The Tuckman Model of Group/Organization Formation
As a group or organization forms, it goes through certain predictable stages, progressing from a collection of individuals to a cohesive group working together for a common cause.
In 1965 Tuckman published his famous 'Forming, Storming, Norming, and Performing' model. This model identifies four distinct phases within a group's life.
At this stage, personal relations are characterized by a dependency on group leaders to provide structure. The leader's main goal is to orientate members of the group - to the mission, vision and goals of the organization.
The kind of behavior that is commonly observed at this point is questioning. Why are we here? What we are supposed to do? How are we going to get it done? These questions are part of the group forming process.
A leader should provide as much structure as possible in this stage. Team building is important here, so things such as games and clarification exercises are necessary. Don't assume that people know each other, or are comfortable with each other.
This stage in group development is characterized by a focus on personal relationships within the group. Different people vie for positions, and there is a fair amount of: conflict and confrontation among group members. Confrontations can be about who is responsible for what, who are going to be the 'leaders' of the group, what are going to be the work rules, and so forth. On a committee, differences of opinion over how things should be done, and who should be the 'movers and shakers' will come to play.
Working In The Storming Stage
It is important to help members move constructively from conflict between themselves towards a renewed commitment to the group. If this does not happen, members may become isolated, annoyed, or generally lose interest in the group. In the Storming stage, leaders may need to provide clarification or support to individual members if they are unsure or insecure about their own role within the group. Leaders need to ensure at this stage that nobody is being treated too harshly or unfairly.
During this stages the group begins to settle down. Personal relations are marked by greater cohesion. Members of the group start to feel that they belong to it, rather than merely being in it. At the Norming stage of development members begin to share ideas, feelings, give and receive feedback, and generally chat about what is going on and what they are doing.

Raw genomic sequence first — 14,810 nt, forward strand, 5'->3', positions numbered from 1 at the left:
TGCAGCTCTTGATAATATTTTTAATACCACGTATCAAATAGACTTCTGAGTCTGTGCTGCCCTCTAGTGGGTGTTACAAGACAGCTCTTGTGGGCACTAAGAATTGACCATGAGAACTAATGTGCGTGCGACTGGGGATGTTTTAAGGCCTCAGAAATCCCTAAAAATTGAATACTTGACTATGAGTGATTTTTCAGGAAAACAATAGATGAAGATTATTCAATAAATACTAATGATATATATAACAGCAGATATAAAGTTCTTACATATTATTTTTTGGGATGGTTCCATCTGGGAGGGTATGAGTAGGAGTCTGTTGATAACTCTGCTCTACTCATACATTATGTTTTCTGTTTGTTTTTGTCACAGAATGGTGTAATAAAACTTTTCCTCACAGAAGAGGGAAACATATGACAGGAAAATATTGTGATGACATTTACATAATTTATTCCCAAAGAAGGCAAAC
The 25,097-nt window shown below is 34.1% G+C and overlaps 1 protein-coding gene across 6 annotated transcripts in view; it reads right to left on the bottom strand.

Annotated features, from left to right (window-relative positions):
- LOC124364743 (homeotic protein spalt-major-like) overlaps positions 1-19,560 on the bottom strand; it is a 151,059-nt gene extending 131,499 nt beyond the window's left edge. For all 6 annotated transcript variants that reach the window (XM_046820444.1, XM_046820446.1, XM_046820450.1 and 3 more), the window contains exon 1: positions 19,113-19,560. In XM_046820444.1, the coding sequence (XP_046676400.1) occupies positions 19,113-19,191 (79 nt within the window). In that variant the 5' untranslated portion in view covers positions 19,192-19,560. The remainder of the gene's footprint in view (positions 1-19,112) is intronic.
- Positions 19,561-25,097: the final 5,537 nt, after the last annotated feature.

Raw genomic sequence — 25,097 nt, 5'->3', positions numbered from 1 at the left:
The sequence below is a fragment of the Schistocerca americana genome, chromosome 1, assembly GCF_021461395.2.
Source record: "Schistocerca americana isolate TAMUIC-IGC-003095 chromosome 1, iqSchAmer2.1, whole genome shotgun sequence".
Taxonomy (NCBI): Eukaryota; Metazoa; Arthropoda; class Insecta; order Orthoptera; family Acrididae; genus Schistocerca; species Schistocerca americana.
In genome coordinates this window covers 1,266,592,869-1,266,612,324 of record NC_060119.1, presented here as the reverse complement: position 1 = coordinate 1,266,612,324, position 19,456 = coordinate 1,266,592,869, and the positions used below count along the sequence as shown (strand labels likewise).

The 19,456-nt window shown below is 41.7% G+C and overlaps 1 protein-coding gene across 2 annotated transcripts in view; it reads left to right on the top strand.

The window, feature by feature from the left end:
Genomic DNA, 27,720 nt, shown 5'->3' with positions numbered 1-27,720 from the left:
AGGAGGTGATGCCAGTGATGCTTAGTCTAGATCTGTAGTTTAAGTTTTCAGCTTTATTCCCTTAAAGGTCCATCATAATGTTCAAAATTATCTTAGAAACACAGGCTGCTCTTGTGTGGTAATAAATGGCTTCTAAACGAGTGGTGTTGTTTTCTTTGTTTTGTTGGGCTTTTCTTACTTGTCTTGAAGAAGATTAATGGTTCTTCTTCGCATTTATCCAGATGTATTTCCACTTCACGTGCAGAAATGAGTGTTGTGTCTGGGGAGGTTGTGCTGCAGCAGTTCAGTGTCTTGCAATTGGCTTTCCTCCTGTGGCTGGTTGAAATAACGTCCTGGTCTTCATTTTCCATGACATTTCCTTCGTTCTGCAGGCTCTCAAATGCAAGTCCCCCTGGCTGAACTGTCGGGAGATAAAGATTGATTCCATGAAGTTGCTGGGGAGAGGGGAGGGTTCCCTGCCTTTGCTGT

During this period, members of the group feel good about being a part of their group. At this time, there is a brief abandonment of the task at hand (studying, working or whatever) and a period of play - enjoyment of each other, socializing, and general fun.
Working In The Norming Stage
At this time members of the group are generally happy to be a part of things. They would be happy to do more work, or whatever it would take to get more involved. Leaders at this stage can easily and successfully give a lot of work to members of the group. This could mean committee work, event/program coordination etc.
At this stage, group members achieve interdependence. This means that they work well together, achieving more together than they would as individuals. In a committee context, this means that people help each other with ideas and support. In the Performing stage group members are both task and maintenance (people) orientated - this means that they get things done but also make sure that individuals in the group are okay. By this point, a group has set itself clear goals (to have a good time, to run a big event, etc), and a lot is achieved.
Working in the Performing Stage
At this time, a leader should take a less active role and allow the group considerable autonomy. In general a leader won't need to do that much in the performing stage - but close attention needs to be paid to make sure that the group avoids the 'Imploding' stage - where people get irritated with each other and things start to go wrong; this means talking to group members, and solving small problems before they escalate.